New site makes it easier to shop for hospice care

The federal government has made it a little easier for families to do some comparison shopping when they need a hospice program. The Hospice Compare website, created by the Centers for Medicare Services (CMS), went live last month.

The site allows users to find hospice programs near them, and see how the programs compare to the national average and each other in seven measures of quality: whether patients were asked at the beginning of their care about their treatment preferences; were asked about their beliefs and values; were checked for pain at the beginning of care; whether their pain was well assessed, were checked for shortness of breath; were treated well for it; and whether those taking opioids for pain relief were offered care for constipation.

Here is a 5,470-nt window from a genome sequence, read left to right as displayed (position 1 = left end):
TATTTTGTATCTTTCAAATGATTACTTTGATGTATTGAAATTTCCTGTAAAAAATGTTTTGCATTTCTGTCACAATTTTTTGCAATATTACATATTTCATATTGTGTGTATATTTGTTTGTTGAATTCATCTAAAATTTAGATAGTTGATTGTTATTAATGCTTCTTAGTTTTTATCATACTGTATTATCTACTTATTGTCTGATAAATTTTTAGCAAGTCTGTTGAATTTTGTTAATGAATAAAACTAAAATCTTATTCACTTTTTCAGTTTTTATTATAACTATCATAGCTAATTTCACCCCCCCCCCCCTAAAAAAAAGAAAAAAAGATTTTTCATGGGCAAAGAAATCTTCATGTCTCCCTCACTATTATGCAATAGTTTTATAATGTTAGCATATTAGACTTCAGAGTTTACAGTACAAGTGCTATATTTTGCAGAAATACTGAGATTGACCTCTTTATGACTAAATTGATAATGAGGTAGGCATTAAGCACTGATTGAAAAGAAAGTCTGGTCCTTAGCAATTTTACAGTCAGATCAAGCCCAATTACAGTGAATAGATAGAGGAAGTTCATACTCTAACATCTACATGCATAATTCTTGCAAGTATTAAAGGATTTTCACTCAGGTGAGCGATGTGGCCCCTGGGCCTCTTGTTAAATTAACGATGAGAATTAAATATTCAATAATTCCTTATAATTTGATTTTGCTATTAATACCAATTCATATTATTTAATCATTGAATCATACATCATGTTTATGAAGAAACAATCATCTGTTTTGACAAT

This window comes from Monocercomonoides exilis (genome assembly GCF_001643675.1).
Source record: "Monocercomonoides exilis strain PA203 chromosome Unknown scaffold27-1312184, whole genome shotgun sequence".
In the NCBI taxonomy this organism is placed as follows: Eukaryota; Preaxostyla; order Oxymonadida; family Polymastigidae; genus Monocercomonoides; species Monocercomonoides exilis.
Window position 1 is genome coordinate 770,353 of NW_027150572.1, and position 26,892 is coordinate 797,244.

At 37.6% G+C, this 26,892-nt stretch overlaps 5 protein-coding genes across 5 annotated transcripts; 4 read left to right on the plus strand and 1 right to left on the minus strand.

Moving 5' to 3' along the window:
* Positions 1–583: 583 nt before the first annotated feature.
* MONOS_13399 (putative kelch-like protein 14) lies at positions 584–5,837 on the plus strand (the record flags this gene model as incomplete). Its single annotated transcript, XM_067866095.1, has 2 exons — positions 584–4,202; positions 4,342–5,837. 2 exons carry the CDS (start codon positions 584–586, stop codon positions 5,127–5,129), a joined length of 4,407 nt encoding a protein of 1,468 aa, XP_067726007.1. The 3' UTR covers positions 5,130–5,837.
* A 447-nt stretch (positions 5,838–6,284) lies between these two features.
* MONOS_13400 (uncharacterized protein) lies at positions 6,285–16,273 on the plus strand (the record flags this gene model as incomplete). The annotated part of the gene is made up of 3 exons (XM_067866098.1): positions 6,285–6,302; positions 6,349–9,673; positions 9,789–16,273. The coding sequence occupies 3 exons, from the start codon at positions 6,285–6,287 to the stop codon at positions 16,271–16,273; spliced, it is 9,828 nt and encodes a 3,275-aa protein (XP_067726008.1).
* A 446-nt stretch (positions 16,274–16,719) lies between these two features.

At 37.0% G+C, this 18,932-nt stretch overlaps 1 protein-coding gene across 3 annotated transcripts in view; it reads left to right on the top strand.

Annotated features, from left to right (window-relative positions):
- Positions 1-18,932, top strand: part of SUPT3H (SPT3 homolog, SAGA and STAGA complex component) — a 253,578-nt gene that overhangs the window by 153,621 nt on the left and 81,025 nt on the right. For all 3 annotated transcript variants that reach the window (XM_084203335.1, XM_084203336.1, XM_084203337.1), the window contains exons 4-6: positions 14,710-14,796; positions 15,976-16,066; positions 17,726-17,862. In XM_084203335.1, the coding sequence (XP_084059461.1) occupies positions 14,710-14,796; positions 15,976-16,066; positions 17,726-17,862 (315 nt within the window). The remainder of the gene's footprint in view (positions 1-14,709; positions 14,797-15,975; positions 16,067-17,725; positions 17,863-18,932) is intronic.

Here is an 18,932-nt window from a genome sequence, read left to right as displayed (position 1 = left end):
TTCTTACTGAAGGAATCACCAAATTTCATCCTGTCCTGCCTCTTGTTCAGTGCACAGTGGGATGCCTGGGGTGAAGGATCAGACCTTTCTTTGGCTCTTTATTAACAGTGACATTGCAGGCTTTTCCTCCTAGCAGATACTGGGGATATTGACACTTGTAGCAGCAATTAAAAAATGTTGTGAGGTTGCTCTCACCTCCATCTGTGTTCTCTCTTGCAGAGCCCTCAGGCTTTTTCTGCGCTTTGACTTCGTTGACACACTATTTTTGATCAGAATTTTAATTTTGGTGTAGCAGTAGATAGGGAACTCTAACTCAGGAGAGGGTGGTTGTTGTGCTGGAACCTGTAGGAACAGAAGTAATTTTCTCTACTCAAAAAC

There are no overall rating scores, and the site does not provide information about patient complaints or overall satisfaction.

Users of the site are able to do side-by-side comparisons of only three programs at a time, although they can get access to more complex data. The data are based on information submitted by nearly 3,900 hospices, CMS said in a news release.

The site also shares advice, such as questions to ask hospice providers.

Hospice Compare joins other CMS sites that allow consumers to compare hospitals, nursing homes, home health agencies, and rehabilitation facilities.